The Last Post Ceremony is presented in the Commemorative area of the Australian War Memorial each day. The ceremony commemorates more than 102,000 Australians who have given their lives in war and other operations and whose names are recorded on the Roll of Honour. At each ceremony the story behind one of the names on the Roll of Honour is told. Hosted by Richard Cruise, the story for this day was on (1268) Telegraphist Cyril Lefroy Baker, HMAS AE1, Royal Australian Navy, First World War. The Address is read by Corporal Rebecca Braddy.
1268 Telegraphist Cyril Lefroy Baker, HMAS AE1
Died at sea 14 September 1914
No photograph in collection
Story delivered 22 November 2013
Today we remember and pay tribute to Telegraphist Cyril Lefroy Baker.
Cyril Baker was born in Launceston, Tasmania, on 29 November 1892 to John Baker, a miner, and Mary Alberta Elizabeth Baker, known as Bertie. Cyril was the fifth of ten children, and was known as "Buds" by his family. Little is known of his early life, except that a month before his 19th birthday he joined the Navy.
Cyril Baker's ambition was to become a telegraphist. He served on HMAS Protector for two years in order to undergo training and on 22 January 1913 he passed his training to take on the rank of ordinary telegraphist. Within a year of his enlistment Baker sported a heart-and-spear tattoo on his right forearm and a kangaroo and flag on his left.
In February 1914 the first of the Royal Australian Navy's new submarines was commissioned into service. AE1 and her sister ship AE2 left England together, finally reaching Australia on 24 May. Just over two months later Britain was at war with Germany and, in support, so was Australia.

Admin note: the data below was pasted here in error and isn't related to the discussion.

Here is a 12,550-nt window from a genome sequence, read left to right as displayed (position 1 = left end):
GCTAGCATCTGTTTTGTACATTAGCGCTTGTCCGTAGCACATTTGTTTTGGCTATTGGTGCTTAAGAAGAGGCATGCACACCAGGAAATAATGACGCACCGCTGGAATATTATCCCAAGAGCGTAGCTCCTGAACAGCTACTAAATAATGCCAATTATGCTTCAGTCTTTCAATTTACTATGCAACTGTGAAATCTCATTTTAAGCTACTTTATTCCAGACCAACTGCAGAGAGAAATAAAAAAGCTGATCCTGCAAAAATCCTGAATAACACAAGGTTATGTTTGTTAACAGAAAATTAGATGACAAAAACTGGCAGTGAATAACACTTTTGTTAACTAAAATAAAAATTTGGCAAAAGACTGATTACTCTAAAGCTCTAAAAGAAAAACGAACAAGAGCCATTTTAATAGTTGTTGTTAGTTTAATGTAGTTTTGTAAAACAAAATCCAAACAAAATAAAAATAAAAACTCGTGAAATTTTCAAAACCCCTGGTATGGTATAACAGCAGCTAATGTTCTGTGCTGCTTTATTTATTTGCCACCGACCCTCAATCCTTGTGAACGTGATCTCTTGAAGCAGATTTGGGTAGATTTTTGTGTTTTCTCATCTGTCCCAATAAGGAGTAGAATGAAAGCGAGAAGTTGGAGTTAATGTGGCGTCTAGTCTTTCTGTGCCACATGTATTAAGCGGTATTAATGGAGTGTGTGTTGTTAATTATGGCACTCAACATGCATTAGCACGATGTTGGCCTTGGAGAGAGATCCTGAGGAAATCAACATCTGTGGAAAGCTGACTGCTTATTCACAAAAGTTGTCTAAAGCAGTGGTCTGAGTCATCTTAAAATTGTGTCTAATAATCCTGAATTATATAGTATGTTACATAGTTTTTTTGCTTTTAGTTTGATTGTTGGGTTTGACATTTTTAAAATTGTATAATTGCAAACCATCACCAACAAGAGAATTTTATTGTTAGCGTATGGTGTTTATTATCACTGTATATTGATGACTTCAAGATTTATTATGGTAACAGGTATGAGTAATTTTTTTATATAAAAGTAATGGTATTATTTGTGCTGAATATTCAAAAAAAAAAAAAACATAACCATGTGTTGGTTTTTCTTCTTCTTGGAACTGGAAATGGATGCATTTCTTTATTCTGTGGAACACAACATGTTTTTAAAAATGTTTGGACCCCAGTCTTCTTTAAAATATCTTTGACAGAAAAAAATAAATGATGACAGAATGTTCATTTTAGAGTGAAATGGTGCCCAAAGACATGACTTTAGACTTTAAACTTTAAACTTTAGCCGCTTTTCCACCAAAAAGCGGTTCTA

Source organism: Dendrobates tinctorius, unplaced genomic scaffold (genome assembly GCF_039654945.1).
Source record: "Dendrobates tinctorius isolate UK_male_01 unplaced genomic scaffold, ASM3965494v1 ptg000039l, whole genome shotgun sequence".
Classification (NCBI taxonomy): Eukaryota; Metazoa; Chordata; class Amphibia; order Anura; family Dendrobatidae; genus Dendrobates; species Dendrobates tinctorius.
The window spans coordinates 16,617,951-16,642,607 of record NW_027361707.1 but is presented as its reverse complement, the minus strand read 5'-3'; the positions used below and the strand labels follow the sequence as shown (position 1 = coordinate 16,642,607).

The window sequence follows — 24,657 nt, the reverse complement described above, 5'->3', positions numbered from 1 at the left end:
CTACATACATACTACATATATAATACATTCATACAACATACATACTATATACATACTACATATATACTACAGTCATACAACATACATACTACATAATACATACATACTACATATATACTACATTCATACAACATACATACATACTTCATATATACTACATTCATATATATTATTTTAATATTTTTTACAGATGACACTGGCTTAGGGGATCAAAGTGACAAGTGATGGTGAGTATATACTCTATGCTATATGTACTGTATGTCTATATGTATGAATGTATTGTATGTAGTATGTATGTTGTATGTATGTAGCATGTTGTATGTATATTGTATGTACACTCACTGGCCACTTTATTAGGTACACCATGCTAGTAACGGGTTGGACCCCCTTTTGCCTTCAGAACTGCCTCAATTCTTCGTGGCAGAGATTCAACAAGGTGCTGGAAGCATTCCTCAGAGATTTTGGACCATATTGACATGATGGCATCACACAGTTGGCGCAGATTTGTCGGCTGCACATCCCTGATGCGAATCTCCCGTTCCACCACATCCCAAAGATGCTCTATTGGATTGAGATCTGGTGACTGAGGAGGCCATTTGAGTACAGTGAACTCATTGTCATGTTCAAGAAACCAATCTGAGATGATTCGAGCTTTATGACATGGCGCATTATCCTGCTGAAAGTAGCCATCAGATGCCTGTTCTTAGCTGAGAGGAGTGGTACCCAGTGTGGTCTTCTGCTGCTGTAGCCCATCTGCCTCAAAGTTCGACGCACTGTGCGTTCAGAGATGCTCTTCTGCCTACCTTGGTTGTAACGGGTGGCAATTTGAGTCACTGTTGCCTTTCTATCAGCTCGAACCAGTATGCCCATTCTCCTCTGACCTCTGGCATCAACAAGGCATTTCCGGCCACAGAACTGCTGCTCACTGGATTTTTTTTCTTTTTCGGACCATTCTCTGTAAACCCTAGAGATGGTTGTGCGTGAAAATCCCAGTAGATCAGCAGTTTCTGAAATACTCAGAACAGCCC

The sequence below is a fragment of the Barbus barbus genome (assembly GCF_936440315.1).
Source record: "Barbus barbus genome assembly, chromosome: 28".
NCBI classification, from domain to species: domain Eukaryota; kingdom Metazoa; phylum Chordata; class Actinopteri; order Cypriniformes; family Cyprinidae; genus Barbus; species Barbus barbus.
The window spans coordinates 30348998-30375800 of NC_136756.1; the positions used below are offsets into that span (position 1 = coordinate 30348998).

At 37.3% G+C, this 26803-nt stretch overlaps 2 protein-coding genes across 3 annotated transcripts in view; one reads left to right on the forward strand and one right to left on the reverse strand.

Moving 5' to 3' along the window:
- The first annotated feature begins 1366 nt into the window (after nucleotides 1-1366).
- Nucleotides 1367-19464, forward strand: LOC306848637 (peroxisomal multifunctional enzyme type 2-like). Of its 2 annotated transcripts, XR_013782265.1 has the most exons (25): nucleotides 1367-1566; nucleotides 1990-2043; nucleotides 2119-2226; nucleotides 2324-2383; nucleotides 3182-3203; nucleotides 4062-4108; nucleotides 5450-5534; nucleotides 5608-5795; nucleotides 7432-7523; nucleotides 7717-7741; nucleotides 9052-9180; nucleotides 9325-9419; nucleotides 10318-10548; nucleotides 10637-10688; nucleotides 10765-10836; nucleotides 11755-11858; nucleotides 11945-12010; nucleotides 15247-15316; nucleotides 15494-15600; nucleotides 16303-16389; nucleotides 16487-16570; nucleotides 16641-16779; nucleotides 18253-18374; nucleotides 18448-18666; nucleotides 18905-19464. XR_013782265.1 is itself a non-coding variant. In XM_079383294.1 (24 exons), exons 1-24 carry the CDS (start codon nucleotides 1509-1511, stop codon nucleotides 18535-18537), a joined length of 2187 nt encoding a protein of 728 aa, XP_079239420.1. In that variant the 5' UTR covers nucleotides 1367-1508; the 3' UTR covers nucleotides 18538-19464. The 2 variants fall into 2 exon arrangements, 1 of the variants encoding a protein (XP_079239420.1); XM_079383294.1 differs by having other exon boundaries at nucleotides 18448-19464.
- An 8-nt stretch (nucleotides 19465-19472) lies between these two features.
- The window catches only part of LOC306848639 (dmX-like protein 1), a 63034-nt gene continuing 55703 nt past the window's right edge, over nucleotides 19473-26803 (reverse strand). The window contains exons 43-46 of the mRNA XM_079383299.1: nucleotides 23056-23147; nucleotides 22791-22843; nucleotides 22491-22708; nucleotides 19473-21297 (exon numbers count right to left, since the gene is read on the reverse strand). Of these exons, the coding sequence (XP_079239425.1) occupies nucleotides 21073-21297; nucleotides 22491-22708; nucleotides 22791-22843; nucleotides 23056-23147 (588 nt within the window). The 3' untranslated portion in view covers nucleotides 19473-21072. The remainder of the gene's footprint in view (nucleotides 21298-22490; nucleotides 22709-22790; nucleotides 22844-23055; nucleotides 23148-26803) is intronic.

One of the first acts of the Australian government following the outbreak of war was to arrange for a volunteer force called the Australian Naval and Military Expeditionary Force, or ANMEF, to seize German colonies in New Guinea and the south-west Pacific. Baker was appointed telegraphist on AE1 and joined the expedition.
At 7 am on 14 September AE1 left base to patrol along the coast near the Duke of York Islands. She failed to return. The submarine had been accompanied by HMAS Paramatta, which was conducting its own patrol at the same time, but conditions were extremely hazy and it was difficult to keep sight of the submarine. Despite extensive searches no trace of AE1 was ever found, and it was surmised that the vessel had been sunk on a reef or other submerged formation.
The only option was to conclude that AE1 was lost with all hands. Telegraphist Cyril Baker was one of those men, just under three months before his 22nd birthday.
His name is listed on the Roll of Honour on my right, along with more than 60,000 others from the First World War.
This is but one of the many stories of courage and sacrifice told here at the Australian War Memorial. We now remember Telegraphist Cyril Lefroy Baker, and all of those Australians who have given their lives in the service of our nation.